The overwhelming majority of people who drive on paved, lined thoroughfares have no difficulty staying on “their” side of the road… drunks, student drivers and the chronically distracted are exceptions, of course. However, I have been noticing a phenomenon near our home that has baffled me for years. The street one takes to access our neighborhood is a wide UNLINED street. About half of the people I have followed down this street as I am heading home drift over to the left side of the street and drive straight toward oncoming traffic as if they are totally unaware how far afield they really are. They are always at least half-way across the “imaginary line” that should be painted on the street… some are very near the left-hand curbing. (Alas, I have riden with my fiancee when he has done the same thing, and he is normally an absolute safety Nazi!!!)
Anyone have ANY idea what elicits this type of carelessness in people who are (I’m sure) probably otherwise safe drivers?
When I was first learning to drive, I was concerned because I couldn’t figure out how to tell if I was in the center of the lane, not being able to judge distances on the passenger side of the vehicle. My dad gave me a clue: Don’t try to judge distances on that side, just see if you’re the proper distance on the driver’s side. You can trust the lane to be the proper width, so you don’t need to worry about being centered.
If a driver is using this philosophy, but there’s no line on the driver side, it would easily explain why he would drift toward the middle, since he would not be checking the passenger-side distance.
We have a weird street like that by our house. It is a hill, and right on the downside of the hill it curves slightly - so slightly that most drivers don’t notice until they are partway down the hill and in the middle of the lane. I come up the hill from my house and turn onto this street hoping that nobody is coming over the hill at a fast rate of speed - it is truly scary.
In my neighborhood, all the streets are unlined and all are about three lanes wide. Parking laws are not enforced so there is usually the occasional car parked at random along either side of the street. Therefore it is easier to drive down the middle rather than weave to one side or the other as the parked cars dictate. I don’t often see cars drift all the way over to the left, though.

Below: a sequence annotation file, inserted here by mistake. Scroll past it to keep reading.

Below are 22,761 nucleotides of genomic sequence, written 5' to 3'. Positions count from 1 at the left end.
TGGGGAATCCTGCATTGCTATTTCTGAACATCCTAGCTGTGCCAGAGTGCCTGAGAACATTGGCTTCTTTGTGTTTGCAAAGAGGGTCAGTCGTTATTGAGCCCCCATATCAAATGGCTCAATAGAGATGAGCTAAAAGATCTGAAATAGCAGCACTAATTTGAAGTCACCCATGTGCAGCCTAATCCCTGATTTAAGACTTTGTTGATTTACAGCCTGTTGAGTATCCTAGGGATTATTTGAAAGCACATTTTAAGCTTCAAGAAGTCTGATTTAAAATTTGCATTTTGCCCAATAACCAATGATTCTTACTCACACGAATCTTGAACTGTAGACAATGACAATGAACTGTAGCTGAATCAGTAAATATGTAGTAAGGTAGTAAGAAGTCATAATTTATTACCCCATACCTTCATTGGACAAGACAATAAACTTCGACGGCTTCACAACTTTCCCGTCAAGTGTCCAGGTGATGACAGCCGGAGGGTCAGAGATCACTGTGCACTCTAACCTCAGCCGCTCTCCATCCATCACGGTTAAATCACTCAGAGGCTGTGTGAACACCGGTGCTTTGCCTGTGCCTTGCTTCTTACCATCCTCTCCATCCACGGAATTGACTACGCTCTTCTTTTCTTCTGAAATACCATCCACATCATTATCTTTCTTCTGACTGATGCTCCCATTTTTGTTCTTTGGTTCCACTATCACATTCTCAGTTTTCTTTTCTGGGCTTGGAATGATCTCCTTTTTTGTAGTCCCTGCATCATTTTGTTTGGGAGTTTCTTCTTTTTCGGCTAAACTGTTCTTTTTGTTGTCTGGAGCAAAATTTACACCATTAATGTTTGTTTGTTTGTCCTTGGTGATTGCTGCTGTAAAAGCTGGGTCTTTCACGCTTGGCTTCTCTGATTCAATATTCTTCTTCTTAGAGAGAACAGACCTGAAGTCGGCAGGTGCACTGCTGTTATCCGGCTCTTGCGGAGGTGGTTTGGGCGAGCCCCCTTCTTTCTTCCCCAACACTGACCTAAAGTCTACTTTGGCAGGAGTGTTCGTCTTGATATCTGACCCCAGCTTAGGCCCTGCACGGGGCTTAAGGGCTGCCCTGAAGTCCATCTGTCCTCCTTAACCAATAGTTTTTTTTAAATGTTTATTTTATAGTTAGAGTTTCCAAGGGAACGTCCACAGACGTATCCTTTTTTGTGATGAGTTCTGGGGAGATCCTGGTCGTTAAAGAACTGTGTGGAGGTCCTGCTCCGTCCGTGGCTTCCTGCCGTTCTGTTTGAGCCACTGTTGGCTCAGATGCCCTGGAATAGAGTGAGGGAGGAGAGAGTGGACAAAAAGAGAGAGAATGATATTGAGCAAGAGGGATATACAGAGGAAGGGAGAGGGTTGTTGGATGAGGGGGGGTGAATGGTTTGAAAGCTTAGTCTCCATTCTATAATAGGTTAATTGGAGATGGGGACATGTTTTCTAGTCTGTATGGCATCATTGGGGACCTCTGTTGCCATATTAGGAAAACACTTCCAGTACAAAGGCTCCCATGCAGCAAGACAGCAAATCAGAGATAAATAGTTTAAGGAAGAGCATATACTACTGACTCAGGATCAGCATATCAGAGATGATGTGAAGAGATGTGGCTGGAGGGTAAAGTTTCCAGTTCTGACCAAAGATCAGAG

Is this a residential street? I always drive in the middle of the street. Line or no line, I’m paranoid about kids (or dogs) coming out between parked cars. If I meet a car coming the other way, I move over.
On dirt country roads in Australia, I’ll drive right in the middle unless I’m approaching a blind bend or crest. These roads are narrow, and tend to have a heavy camber. There is loose dirt and gravel to the sides (often with a ditch), so the centre is the safest place. When passing an oncoming car, not only do we both pull left, but we also slow right down. On bitumen roads though, I always stay left, and haven’t noticed the “centre creeping” phenomenon.
I’ve noticed a similar thing wherein many people drive the 2 lane with a left turn lane in the middle traffic arteries with their left wheels in the left turn lane. I don’t understand that.
friedo, some cop memoir I read once mentioned the cops being aware that new drivers often stayed too far to the left, the apparent feeling being that they were unused to judging where the right side of the car was.
If the road is cambered (arched), there’s place at the center of the arch where the pull on the steering from the lefthand slope and the righthand slope cancel each other. That makes it easy to drive along the center. Once all your tires are on one side of the centerline or the other, they’ll all pull the same way, and you’ll tend to drift toward the road’s edge.
The street in question is as flat as a pancake. I drive it nearly every day and there is no pull in one direction or another. I have also noticed that it doesn’t seem to matter whether there are cars parked on either side or not. A few days ago, I had followed a guy (not stalking, just following as we were going the same way) for a few miles. He was conscientious about turn signals, safe distances, and staying in his own lane… until we got on 17th Avenue. Within one block, he was 3/4 of the way into the left lane and nearly hit an oncoming car. This near-accident did not shake him back into reality… he continued down the left side of the street past my turn-off. Scary stuff!